Mothercare update offers little good news but no shocks

Under pressure retailer Mothercare’s trading update was closely watched on Thursday as the company talked about an ongoing decline in store visits but continued increases in online sales.


Mothercare

There was no mention of a company voluntary arrangement (CVA) that many have speculated could happen, with the firm just sticking to the facts and giving few hints about future plans.

It was the first update delivered by brand-new CEO David Wood and it wasn't an easy read given how much the mother and baby products retailer is struggling.

But it did say that in the 12 weeks to March 24, the international sales performance was "encouraging" with growth in the key Middle East market.

So what was the story for the first three months of this calendar year, the company’s fiscal Q4? It certainly illustrated just how much of a challenge it has ahead. 

It said the “UK like-for-like decline continues to be impacted by [the] continued consumer trend of reduced store footfall,” and it looks like sales are getting worse.

On Thursday it said that UK comparable sales in Q4 fell 2.8%, which is worse than the 1.3% drop of quarters one-through-four inclusive. That said, online sales now account for 49% of its total and sales through its website rose 7.2% in the period, which is better than the 2.8% rise for the year-to-date.

However, online sales – which the company defines as turnover both through its website and through in-store sales via iPads – were up only 2.1%, although at least this was better than the 1.2% of the year-to-date.

It all meant that total UK sales fell 5.6%, worse than the 4.8% for the full year, although given that selling space has reduced by almost 11%, that's not quite as bad as it looks on the surface.

Mothercare said international retail sales in actual currencies fell 11%, worse than the 5% of the year-to-date, while in constant currencies they fell only 3.7%, which is better than the almost 6% drop seen for the year. It seems that the currency exchange issues are causing additional problems, even in markets where the performance is improving slightly.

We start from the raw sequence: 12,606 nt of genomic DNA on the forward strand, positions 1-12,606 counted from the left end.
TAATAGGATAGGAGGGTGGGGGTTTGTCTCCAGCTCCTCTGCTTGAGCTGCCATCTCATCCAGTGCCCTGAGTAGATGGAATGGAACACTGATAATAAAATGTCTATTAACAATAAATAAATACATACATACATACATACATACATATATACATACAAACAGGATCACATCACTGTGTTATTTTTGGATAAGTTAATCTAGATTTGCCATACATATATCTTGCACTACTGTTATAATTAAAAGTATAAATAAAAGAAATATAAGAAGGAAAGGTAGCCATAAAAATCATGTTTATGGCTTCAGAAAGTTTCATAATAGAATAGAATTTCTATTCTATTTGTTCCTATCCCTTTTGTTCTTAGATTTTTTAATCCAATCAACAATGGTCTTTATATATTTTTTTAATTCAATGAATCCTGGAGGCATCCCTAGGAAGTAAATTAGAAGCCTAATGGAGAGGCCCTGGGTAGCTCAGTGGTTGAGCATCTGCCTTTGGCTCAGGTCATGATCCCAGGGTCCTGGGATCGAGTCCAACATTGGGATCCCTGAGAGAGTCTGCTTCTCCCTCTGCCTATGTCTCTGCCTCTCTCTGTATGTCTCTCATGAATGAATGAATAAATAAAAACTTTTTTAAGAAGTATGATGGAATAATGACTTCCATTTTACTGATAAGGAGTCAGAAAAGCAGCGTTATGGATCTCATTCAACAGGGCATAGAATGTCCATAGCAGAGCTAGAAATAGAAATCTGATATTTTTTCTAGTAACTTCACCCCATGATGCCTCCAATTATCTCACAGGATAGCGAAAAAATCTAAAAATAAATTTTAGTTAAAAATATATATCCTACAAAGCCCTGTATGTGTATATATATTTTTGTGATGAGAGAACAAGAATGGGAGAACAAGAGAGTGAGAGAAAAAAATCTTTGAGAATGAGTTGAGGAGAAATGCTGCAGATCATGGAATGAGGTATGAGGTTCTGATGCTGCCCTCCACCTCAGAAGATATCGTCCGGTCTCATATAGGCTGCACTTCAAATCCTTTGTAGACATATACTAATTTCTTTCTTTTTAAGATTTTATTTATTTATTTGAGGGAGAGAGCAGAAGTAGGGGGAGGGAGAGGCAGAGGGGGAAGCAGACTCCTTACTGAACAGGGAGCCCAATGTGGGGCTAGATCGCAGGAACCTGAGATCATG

It all added up to worldwide sales dropping over 9% in the quarter and nearly 5% in the year. And total group sales, which include royalty payments and the cost of goods dispatched to its franchise partners, were down 0.3% in the quarter and 1.9% in the year to date.

Whichever way you read the figures, it’s clear that the company has problems. But there seemed to be no new shocks in these numbers and Wood stressed that said the performance was in line with previous guidance.

He added that the UK retail trading environment “remained relatively muted in the quarter, with a continuing trend of lower footfall in stores, though there was an encouraging return to growth online.” And it looks like the company has had to cut prices because he also said: “In this competitive climate, promotional activity has been necessary to stimulate customer demand.”

So what is his immediate priority in his new job? “To ensure Mothercare is put back on a sound financial footing and to improve its financial performance,” he said. “We continue to make good progress in reducing the size of our UK store estate in response to changing consumer preferences and in reducing our central cost base, but our central focus must be customers and their experience, securing Mothercare's reputation as the number one specialist for parents.”

Wood added that “we remain in constructive dialogue with our financing partners with respect to our financing needs for FY19 and beyond, and we continue to explore additional sources of financing to support and maintain the momentum of our transformation programme. All of these discussions are ongoing and further updates will be given as appropriate.”

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